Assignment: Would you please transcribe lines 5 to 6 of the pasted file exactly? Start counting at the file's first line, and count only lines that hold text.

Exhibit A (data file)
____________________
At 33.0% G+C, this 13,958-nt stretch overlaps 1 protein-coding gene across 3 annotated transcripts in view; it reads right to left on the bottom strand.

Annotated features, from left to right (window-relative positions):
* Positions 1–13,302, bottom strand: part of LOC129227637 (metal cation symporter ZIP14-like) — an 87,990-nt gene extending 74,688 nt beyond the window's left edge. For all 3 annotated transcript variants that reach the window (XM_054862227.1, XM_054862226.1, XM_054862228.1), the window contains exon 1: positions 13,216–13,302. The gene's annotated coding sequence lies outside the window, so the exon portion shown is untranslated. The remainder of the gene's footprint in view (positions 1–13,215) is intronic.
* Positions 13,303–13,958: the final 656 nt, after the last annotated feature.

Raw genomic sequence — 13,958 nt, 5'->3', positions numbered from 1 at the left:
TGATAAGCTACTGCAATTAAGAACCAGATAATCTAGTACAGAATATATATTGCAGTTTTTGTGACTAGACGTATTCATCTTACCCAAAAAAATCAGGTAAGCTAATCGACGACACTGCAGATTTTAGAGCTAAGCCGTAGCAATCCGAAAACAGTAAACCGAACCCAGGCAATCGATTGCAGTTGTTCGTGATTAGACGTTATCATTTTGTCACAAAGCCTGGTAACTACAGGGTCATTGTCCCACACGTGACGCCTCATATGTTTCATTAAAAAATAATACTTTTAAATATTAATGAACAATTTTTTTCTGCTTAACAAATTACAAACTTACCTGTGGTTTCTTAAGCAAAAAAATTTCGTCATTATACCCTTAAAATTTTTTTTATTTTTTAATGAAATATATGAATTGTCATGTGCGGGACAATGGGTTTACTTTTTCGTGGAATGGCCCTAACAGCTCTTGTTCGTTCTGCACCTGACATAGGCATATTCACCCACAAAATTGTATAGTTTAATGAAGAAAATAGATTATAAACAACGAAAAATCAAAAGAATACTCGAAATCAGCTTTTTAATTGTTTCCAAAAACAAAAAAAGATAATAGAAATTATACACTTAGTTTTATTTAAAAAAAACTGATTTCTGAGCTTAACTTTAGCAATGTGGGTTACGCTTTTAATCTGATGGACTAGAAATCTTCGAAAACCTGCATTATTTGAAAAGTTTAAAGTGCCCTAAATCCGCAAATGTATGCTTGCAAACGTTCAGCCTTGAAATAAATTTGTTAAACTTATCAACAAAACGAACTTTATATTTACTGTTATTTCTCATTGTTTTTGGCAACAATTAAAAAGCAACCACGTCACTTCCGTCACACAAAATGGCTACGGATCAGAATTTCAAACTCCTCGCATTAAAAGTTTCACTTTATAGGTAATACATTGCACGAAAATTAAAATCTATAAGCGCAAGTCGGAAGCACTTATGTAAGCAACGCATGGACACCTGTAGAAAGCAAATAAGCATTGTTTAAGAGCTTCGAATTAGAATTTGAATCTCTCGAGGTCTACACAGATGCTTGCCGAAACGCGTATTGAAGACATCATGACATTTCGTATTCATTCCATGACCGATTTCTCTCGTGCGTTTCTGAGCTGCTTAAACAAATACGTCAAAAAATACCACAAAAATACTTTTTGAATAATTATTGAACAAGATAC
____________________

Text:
Raw genomic sequence — 13,958 nt, 5'->3', positions numbered from 1 at the left:
TGATAAGCTACTGCAATTAAGAACCAGATAATCTAGTACAGAATATATATTGCAGTTTTTGTGACTAGACGTATTCATCTTACCCAAAAAAATCAGGTAAGCTAATCGACGACACTGCAGATTTTAGAGCTAAGCCGTAGCAATCCGAAAACAGTAAACCGAACCCAGGCAATCGATTGCAGTTGTTCGTGATTAGACGTTATCATTTTGTCACAAAGCCTGGTAACTACAGGGTCATTGTCCCACACGTGACGCCTCATATGTTTCATTAAAAAATAATACTTTTAAATATTAATGAACAATTTTTTTCTGCTTAACAAATTACAAACTTACCTGTGGTTTCTTAAGCAAAAAAATTTCGTCATTATACCCTTAAAATTTTTTTTATTTTTTAATGAAATATATGAATTGTCATGTGCGGGACAATGGGTTTACTTTTTCGTGGAATGGCCCTAACAGCTCTTGTTCGTTCTGCACCTGACATAGGCATATTCACCCACAAAATTGTATAGTTTAATGAAGAAAATAGATTATAAACAACGAAAAATCAAAAGAATACTCGAAATCAGCTTTTTAATTGTTTCCAAAAACAAAAAAAGATAATAGAAATTATACACTTAGTTTTATTTAAAAAAAACTGATTTCTGAGCTTAACTTTAGCAATGTGGGTTACGCTTTTAATCTGATGGACTAGAAATCTTCGAAAACCTGCATTATTTGAAAAGTTTAAAGTGCCCTAAATCCGCAAATGTATGCTTGCAAACGTTCAGCCTTGAAATAAATTTGTTAAACTTATCAACAAAACGAACTTTATATTTACTGTTATTTCTCATTGTTTTTGGCAACAATTAAAAAGCAACCACGTCACTTCCGTCACACAAAATGGCTACGGATCAGAATTTCAAACTCCTCGCATTAAAAGTTTCACTTTATAGGTAATACATTGCACGAAAATTAAAATCTATAAGCGCAAGTCGGAAGCACTTATGTAAGCAACGCATGGACACCTGTAGAAAGCAAATAAGCATTGTTTAAGAGCTTCGAATTAGAATTTGAATCTCTCGAGGTCTACACAGATGCTTGCCGAAACGCGTATTGAAGACATCATGACATTTCGTATTCATTCCATGACCGATTTCTCTCGTGCGTTTCTGAGCTGCTTAAACAAATACGTCAAAAAATACCACAAAAATACTTTTTGAATAATTATTGAACAAGATAC